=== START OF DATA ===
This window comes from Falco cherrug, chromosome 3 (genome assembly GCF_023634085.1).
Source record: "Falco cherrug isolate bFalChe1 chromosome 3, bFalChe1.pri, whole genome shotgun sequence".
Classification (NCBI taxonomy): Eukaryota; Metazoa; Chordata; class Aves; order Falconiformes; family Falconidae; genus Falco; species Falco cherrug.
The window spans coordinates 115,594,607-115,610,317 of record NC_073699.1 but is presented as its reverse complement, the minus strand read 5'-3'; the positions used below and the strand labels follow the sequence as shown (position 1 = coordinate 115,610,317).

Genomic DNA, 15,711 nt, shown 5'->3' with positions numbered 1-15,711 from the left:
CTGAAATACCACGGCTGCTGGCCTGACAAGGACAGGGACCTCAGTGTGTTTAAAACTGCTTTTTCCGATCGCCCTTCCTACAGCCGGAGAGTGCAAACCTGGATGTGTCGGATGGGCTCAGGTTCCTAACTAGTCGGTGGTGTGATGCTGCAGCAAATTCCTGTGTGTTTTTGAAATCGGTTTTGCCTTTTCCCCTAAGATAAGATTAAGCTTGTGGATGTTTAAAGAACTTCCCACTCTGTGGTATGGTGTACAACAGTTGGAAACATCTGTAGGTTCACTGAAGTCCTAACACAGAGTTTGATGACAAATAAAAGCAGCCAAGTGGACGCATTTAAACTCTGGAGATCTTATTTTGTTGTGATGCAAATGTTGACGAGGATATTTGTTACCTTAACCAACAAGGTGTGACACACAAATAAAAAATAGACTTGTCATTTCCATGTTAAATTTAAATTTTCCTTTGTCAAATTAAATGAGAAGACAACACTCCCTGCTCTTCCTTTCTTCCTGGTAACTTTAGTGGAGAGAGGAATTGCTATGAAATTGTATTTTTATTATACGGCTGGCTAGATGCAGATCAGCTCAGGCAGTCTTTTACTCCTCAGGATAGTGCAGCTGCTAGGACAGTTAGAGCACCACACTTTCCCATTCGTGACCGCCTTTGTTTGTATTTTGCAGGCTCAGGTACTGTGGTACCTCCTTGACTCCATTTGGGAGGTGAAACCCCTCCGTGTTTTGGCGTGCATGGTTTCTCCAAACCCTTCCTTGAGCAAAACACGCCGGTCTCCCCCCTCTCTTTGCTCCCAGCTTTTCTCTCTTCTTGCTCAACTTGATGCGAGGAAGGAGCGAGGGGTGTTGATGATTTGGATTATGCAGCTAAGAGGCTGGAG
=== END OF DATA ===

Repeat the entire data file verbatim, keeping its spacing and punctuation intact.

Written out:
This window comes from Falco cherrug, chromosome 3 (genome assembly GCF_023634085.1).
Source record: "Falco cherrug isolate bFalChe1 chromosome 3, bFalChe1.pri, whole genome shotgun sequence".
Classification (NCBI taxonomy): Eukaryota; Metazoa; Chordata; class Aves; order Falconiformes; family Falconidae; genus Falco; species Falco cherrug.
The window spans coordinates 115,594,607-115,610,317 of record NC_073699.1 but is presented as its reverse complement, the minus strand read 5'-3'; the positions used below and the strand labels follow the sequence as shown (position 1 = coordinate 115,610,317).

Genomic DNA, 15,711 nt, shown 5'->3' with positions numbered 1-15,711 from the left:
CTGAAATACCACGGCTGCTGGCCTGACAAGGACAGGGACCTCAGTGTGTTTAAAACTGCTTTTTCCGATCGCCCTTCCTACAGCCGGAGAGTGCAAACCTGGATGTGTCGGATGGGCTCAGGTTCCTAACTAGTCGGTGGTGTGATGCTGCAGCAAATTCCTGTGTGTTTTTGAAATCGGTTTTGCCTTTTCCCCTAAGATAAGATTAAGCTTGTGGATGTTTAAAGAACTTCCCACTCTGTGGTATGGTGTACAACAGTTGGAAACATCTGTAGGTTCACTGAAGTCCTAACACAGAGTTTGATGACAAATAAAAGCAGCCAAGTGGACGCATTTAAACTCTGGAGATCTTATTTTGTTGTGATGCAAATGTTGACGAGGATATTTGTTACCTTAACCAACAAGGTGTGACACACAAATAAAAAATAGACTTGTCATTTCCATGTTAAATTTAAATTTTCCTTTGTCAAATTAAATGAGAAGACAACACTCCCTGCTCTTCCTTTCTTCCTGGTAACTTTAGTGGAGAGAGGAATTGCTATGAAATTGTATTTTTATTATACGGCTGGCTAGATGCAGATCAGCTCAGGCAGTCTTTTACTCCTCAGGATAGTGCAGCTGCTAGGACAGTTAGAGCACCACACTTTCCCATTCGTGACCGCCTTTGTTTGTATTTTGCAGGCTCAGGTACTGTGGTACCTCCTTGACTCCATTTGGGAGGTGAAACCCCTCCGTGTTTTGGCGTGCATGGTTTCTCCAAACCCTTCCTTGAGCAAAACACGCCGGTCTCCCCCCTCTCTTTGCTCCCAGCTTTTCTCTCTTCTTGCTCAACTTGATGCGAGGAAGGAGCGAGGGGTGTTGATGATTTGGATTATGCAGCTAAGAGGCTGGAG